Pray and Work!
St. Benedict, an ancient saint, has left us an excellent motto as a guide in our journey: Pray and Work! (Ora et Labora!) This motto is echoed in the teachings of St. Josemaría, a saint of the twentieth century.
A true Christian adopts and practices the Benedictine motto, combining the two virtues of prayer and work in unity of life.
Jesus, Mary, and Joseph have left us with a very impressive example of dedication to work. Thus, if out of laziness someone refuses to labor, that person cannot properly call himself Christian. St. Paul’s dictum is well known: “If any one will not work, let him not eat” (2 Thess. 3:10). St. Josemaría writes, “You must strive for holiness, contributing at the same time to the sanctification of others, your fellow men; sanctifying your work and your environment.” These ideas could be summed up by saying that we are to sanctify our ordinary work, sanctify ourselves in our work, and sanctify others with our work.
The founder of Opus Dei says, “If we really want to sanctify our work, we are inescapably to fulfill the first condition: that of working well, with human and supernatural seriousness.”
To sanctify ourselves in our professions or trades, we ought to work seeking the glory of God. This implies a steady exercise of supernatural and human virtues. We can recognize that this seemingly monotonous and perhaps small task has a transcendent co-redemptive value in God’s eyes; that is faith. Similarly, we hope that we will be able to achieve union with God, precisely in and through these daily tasks. And the crowning virtue, charity, inclines us to do everything for the love of God.
After that follow a host of moral virtues:
- Prudence helps us to determine the proper means to apply in every instance in order to obtain the right objective.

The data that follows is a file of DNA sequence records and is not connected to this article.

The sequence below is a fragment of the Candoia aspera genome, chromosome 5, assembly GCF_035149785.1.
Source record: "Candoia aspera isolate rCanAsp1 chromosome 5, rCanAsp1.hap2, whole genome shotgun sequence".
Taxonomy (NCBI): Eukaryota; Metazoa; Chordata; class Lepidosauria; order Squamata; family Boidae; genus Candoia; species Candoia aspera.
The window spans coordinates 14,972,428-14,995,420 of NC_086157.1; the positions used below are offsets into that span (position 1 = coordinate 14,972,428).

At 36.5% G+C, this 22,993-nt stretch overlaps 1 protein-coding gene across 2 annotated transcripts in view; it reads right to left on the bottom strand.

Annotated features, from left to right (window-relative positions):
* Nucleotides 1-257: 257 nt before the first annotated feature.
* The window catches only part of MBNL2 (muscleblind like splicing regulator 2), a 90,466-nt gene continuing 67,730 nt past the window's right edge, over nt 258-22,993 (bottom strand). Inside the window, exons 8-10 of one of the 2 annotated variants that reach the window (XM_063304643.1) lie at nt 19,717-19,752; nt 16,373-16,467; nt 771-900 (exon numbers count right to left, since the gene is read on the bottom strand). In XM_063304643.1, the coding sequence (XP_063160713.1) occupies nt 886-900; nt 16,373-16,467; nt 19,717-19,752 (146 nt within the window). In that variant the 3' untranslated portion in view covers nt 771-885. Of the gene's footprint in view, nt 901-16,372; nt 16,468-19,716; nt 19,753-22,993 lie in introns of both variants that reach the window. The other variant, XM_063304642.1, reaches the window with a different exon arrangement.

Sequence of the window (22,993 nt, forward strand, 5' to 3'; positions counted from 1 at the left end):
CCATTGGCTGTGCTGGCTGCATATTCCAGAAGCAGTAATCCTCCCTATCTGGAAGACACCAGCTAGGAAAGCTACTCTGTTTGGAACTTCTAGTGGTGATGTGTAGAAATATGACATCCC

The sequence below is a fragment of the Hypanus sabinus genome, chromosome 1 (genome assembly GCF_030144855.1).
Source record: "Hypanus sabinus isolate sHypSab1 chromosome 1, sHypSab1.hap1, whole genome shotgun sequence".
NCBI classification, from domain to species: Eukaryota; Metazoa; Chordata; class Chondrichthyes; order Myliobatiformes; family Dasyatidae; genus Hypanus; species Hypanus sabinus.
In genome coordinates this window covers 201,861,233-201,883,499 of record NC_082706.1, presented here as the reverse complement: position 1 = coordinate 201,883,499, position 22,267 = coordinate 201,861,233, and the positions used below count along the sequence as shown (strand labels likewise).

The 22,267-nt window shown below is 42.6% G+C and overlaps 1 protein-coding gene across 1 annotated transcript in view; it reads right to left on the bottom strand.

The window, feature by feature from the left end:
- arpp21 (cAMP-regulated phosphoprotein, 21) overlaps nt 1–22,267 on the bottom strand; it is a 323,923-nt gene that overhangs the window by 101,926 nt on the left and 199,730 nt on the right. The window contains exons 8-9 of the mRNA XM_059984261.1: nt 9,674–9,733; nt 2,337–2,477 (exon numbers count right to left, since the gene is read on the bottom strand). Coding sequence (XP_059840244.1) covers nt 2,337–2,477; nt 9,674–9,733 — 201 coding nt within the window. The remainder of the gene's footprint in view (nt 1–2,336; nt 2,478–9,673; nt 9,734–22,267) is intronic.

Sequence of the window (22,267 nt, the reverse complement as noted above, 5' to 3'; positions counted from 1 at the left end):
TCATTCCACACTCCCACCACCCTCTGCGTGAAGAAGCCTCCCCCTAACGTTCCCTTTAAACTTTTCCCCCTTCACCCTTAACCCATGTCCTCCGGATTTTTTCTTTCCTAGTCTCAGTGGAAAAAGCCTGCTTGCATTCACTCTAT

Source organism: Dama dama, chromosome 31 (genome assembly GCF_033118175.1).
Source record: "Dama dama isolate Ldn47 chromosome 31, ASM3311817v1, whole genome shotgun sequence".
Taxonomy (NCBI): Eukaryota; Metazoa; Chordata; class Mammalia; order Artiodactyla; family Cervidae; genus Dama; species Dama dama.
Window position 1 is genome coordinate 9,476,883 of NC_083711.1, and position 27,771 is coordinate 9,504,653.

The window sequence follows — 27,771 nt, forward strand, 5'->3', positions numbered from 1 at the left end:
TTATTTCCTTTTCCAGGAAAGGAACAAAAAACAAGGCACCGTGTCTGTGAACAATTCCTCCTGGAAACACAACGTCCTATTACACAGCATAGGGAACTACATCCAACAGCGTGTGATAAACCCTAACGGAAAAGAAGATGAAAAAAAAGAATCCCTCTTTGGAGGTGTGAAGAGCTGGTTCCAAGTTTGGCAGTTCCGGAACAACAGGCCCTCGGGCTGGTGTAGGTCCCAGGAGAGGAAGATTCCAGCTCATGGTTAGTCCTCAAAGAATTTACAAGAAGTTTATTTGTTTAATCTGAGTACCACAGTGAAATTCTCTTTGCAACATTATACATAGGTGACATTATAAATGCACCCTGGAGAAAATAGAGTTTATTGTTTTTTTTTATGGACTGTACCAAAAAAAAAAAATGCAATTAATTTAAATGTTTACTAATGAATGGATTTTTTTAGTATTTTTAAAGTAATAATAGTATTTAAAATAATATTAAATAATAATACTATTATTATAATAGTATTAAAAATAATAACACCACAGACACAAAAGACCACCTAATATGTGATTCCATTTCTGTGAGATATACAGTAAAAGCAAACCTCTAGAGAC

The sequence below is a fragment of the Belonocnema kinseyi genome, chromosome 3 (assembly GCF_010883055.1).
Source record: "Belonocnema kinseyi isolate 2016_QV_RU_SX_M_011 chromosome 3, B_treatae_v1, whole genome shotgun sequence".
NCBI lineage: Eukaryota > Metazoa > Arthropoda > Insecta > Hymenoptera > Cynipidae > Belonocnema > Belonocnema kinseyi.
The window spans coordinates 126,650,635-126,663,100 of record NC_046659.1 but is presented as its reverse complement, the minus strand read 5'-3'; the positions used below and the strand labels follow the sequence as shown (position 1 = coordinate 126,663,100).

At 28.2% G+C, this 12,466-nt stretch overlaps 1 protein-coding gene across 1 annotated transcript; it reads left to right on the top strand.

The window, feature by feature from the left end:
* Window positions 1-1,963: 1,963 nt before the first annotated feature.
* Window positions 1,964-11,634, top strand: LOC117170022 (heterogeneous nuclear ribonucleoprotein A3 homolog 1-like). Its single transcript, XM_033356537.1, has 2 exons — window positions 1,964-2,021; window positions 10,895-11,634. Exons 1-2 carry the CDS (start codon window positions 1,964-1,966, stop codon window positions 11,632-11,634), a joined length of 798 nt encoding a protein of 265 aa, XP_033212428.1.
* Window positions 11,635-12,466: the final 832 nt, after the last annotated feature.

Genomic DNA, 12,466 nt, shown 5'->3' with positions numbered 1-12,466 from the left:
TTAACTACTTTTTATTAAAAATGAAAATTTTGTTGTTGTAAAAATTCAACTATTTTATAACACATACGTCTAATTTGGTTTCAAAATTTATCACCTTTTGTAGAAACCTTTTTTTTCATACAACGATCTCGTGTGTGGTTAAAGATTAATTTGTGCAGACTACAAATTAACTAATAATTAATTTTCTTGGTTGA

- Justice leads us to give to each one his due and to fulfill our familial, professional, and social duties.
- Temperance helps us to moderate our tendency to enjoy pleasurable things in excess.
- Fortitude allows us to persevere in fulfilling our professional duties, even when they become strenuous and difficult.
- Humility facilitates seeking, in all our endeavors, not our personal satisfaction, but God’s glory.
We could mention many other virtues, such as order, punctuality, and industriousness.
Thus, motivated by love — above all, by divine love — we are moved to work and spend ourselves for others.
Working well is also a means to evangelize, to bring others closer to God. It is a universally recognized fact that people value a job done well. Our Lord impressed His contemporaries, who exclaimed: “He has done all things well” (Mark 7:37).
Work has great importance. As a task of collaboration and stewardship with the Creator, it is a way to make this world a more humane and livable place, to contribute to a more just social order, and to pursue the temporal common good. In addition, work is also a means and an opportunity to evangelize. It is a hook to fish souls for Christ. When someone strives to be united to God, to take Christ seriously, he often moves colleagues like him to do the same.
This article is adapted from a chapter in The Little Manual for Spiritual Growth. It is available from Sophia Institute Press.